The Cost of Choice: Governor to push for changes to Louisiana Scholarship Program
BATON ROUGE, La. (WVUE) - Governor John Bel Edwards plans on pushing for more changes to the state’s program that allows children at poor-performing public schools to attend certain private schools on a voucher or scholarship.
“It boggles the mind. It doesn’t make sense,” Edwards told FOX 8’s Lee Zurik during an interview in the governor’s office at the Louisiana State Capitol. The governor agreed to the interview after seeing the findings of The Cost of Choice, a joint investigation by WVUE-TV, nola.com | The Times-Picayune and WWNO in partnership with Reveal | The Center for Investigative Reporting.
The joint investigation found private schools were receiving hundreds of thousands of taxpayer dollars – yet many were doing a poor job at educating former public school students. The goal of the Louisiana Scholarship Program, started by then-Governor Bobby Jindal, was to send kids to better-performing schools.
“Every other dollar we spend at the state we talk about getting a return on investment -- why do we not talk about that when it comes to voucher schools?” Edwards asked.
Students have two ways to get into the Louisiana Scholarship Program – either attend a C, D or F public school, or if they are entering Kindergarten.
“A child could be in Kindergarten could live across the street from an A-rated elementary school but can go to a voucher school that is one of these programs we’re talking about,” Edwards said. “And once you’re in that school you get to maintain your presence there, even though it is clearly an inferior educational institution.”
Last year, only three percent of the students entering the scholarship program for the first time were entering from an F school. The majority of those entering the program last year, sixty percent, entered Kindergarten, which means most of those students starting the program, never went to a ‘D’ or ‘F’ rated public school.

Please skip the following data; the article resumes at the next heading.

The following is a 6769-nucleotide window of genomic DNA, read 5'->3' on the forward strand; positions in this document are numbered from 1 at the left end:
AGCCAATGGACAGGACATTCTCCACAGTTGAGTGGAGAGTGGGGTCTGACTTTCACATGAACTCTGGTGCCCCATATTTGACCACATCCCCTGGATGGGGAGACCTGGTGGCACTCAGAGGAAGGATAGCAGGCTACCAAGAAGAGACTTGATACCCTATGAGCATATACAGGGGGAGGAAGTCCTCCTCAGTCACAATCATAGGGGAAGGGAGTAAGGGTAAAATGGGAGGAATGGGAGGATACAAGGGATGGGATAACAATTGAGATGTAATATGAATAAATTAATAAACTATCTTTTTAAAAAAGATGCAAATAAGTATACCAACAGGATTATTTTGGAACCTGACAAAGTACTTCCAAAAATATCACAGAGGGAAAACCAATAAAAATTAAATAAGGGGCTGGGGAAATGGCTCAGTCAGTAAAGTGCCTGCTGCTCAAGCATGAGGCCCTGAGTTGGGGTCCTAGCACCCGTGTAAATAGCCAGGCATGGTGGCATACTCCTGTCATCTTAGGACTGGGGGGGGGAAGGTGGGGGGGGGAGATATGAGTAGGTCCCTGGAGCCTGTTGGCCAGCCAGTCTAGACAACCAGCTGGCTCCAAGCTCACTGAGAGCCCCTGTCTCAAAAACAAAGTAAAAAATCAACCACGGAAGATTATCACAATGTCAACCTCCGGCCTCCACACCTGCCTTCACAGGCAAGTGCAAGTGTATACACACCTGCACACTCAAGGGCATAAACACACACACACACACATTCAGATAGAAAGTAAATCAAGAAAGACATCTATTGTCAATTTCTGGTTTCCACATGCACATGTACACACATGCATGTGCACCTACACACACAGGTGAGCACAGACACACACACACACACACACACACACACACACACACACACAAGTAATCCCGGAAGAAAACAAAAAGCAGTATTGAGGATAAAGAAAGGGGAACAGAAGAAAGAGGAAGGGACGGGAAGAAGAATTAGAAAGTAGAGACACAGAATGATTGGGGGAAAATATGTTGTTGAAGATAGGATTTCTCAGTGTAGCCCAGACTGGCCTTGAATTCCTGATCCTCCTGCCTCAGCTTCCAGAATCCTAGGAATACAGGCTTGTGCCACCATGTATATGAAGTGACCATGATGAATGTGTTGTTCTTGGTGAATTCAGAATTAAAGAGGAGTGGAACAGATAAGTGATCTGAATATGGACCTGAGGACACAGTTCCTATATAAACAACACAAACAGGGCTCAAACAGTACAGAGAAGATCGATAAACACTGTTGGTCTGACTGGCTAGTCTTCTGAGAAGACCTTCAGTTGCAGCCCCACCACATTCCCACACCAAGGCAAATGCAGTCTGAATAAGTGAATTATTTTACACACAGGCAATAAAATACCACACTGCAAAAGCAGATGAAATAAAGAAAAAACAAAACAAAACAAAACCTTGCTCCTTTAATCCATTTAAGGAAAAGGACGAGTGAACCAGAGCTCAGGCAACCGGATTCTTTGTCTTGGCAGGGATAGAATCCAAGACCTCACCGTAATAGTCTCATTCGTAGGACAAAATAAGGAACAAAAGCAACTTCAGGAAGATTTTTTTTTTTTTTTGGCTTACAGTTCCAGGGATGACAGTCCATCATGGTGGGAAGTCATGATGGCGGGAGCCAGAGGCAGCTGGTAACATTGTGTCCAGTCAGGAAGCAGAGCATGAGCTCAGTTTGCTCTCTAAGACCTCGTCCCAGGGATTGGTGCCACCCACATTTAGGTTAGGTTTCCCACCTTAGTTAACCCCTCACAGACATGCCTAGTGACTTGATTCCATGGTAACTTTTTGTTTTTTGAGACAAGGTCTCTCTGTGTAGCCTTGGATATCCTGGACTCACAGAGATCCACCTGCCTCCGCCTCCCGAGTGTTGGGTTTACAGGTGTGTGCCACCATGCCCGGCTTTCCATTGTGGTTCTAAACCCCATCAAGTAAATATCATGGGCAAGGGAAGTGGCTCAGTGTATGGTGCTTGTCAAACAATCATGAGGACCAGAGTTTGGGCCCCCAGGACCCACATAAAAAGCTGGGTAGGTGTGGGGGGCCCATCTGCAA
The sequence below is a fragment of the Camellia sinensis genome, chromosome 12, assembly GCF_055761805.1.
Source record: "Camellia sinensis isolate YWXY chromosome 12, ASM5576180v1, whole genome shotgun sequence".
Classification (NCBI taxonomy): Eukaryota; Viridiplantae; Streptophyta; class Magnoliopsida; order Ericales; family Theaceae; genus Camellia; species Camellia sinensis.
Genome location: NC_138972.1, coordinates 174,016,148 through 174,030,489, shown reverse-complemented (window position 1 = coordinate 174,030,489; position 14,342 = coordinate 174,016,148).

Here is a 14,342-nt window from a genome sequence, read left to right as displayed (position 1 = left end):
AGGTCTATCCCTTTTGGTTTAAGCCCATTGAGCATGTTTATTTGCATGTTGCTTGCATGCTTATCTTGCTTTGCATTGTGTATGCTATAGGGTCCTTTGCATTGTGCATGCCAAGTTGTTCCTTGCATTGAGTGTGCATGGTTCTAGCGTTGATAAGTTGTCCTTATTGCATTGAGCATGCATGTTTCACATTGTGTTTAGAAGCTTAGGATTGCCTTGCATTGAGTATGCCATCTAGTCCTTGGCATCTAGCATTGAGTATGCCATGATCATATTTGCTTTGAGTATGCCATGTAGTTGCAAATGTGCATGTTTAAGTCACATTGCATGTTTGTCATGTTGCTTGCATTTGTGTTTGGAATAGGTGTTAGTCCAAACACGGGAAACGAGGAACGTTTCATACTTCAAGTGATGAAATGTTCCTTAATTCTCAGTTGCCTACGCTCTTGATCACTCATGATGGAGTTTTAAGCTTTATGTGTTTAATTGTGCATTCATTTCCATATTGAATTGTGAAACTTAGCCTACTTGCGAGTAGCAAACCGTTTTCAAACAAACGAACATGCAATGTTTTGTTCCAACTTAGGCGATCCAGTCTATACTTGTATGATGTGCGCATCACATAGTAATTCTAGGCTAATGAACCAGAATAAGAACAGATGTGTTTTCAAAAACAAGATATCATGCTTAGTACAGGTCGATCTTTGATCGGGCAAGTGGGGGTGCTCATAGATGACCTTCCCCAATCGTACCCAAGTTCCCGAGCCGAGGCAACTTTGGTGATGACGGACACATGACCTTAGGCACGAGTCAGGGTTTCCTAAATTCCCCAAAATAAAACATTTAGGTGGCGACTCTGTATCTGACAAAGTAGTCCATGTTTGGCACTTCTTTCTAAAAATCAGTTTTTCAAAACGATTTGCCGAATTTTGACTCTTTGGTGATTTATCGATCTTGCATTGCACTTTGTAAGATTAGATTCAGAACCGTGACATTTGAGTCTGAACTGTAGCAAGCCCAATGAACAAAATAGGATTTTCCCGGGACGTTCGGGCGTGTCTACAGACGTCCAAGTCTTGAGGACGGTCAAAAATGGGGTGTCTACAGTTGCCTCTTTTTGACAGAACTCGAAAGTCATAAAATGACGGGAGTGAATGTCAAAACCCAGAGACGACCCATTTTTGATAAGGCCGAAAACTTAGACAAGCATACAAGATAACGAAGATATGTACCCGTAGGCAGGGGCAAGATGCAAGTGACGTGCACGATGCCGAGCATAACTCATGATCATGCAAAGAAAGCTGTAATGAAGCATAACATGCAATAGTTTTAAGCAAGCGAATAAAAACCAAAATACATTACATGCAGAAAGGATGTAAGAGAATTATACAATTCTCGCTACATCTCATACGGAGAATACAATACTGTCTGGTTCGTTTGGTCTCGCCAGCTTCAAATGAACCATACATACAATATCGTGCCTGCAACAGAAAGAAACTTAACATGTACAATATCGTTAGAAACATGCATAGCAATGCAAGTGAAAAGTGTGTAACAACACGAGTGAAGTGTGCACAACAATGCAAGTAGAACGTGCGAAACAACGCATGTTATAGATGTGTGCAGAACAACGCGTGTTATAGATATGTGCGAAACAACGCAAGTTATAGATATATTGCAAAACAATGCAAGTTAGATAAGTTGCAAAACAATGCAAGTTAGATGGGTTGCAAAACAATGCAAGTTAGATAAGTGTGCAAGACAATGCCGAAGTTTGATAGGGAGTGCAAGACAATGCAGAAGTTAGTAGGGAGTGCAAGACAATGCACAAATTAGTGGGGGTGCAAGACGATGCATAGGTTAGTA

“Even if you believe in choice, I think we should all agree it ought to be a choice that has some quality associated with it,” Edwards said.
In 2019, a Mississippi performing arts school without any educational accreditation submitted a handful of documents to the state and received approval to receive students at a new school in Northeast Louisiana. The governor said that did not make sense.
“A school basically just serves notice that it wants to take a voucher kid and with a few pages of just yes, no answers, they will be approved, without a site visit,” Edwards said. “We’re sending this amount of money -- $40 Million a year – and they don’t even get a site visit by the Department of Education before they are deemed eligible to accept these children. We should do better than that.”
The governor said if he is re-elected in 2019, he will make it a priority to suggest changes to the program in the legislative session. The governor suggested the qualifications into the system as possible changes moving forward.
“The whole premise of the program was to give parents of kids in failing schools a choice. First of all, a ‘C’ school is not a failing school,” Edwards said. “For those Kindergartners who could otherwise attend an ‘A’ or a ‘B’ school, for them to be allowed to go to a voucher school we know very little about, or what we know is unsatisfactory – that ought to be changed.”
For taxpayers in the state, the whole program comes at a cost of millions of dollars each year, the Governor said it is the state’s job to ensure it is set up to provide a quality education as advertised in the program’s creation.
“This was all about giving kids an opportunity to go to a great school, that’s what my predecessor (Jindal) said, well I don’t think anybody contends that these are great schools.”
The two men running against Edwards for governor, Republicans Eddie Rispone and U.S. Rep. Ralph Abraham are both supporters of school choice.
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